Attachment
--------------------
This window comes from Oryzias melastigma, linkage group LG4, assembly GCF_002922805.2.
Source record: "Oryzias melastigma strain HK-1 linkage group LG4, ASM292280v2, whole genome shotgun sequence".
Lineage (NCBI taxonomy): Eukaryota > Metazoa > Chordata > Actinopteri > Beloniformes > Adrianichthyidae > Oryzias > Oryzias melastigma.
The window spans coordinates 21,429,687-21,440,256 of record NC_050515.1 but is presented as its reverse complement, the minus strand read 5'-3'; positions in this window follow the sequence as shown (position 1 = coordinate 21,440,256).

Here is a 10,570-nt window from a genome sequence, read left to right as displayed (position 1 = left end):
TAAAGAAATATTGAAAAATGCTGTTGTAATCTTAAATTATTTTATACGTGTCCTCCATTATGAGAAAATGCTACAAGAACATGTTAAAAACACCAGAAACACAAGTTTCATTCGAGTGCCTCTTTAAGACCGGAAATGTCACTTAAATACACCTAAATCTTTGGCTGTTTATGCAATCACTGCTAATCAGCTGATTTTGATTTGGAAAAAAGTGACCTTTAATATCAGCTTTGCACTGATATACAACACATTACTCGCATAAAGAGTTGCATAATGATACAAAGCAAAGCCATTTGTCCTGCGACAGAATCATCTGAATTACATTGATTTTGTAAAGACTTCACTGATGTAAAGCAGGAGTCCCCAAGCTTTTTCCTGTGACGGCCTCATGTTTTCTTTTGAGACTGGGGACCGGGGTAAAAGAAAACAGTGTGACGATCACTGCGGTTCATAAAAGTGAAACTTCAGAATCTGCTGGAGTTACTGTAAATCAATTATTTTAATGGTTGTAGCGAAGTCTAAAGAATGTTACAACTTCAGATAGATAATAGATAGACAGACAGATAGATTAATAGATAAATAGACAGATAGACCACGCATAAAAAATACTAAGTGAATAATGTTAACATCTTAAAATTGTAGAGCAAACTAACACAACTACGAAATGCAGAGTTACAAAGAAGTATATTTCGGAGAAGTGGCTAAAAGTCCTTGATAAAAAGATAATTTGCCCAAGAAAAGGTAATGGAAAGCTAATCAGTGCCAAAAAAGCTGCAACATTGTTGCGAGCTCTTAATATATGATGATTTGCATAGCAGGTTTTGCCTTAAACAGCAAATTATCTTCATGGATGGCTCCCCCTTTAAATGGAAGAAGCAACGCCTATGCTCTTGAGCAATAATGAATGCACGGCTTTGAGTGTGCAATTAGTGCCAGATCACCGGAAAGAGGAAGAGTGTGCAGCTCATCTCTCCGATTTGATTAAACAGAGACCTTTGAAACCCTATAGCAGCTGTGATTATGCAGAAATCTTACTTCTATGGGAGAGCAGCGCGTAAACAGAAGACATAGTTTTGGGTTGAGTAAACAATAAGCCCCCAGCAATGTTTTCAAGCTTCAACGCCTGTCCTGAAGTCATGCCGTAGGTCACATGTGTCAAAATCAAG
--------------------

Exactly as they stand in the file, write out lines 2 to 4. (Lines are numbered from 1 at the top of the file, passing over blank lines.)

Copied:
Source record: "Oryzias melastigma strain HK-1 linkage group LG4, ASM292280v2, whole genome shotgun sequence".
Lineage (NCBI taxonomy): Eukaryota > Metazoa > Chordata > Actinopteri > Beloniformes > Adrianichthyidae > Oryzias > Oryzias melastigma.
The window spans coordinates 21,429,687-21,440,256 of record NC_050515.1 but is presented as its reverse complement, the minus strand read 5'-3'; positions in this window follow the sequence as shown (position 1 = coordinate 21,440,256).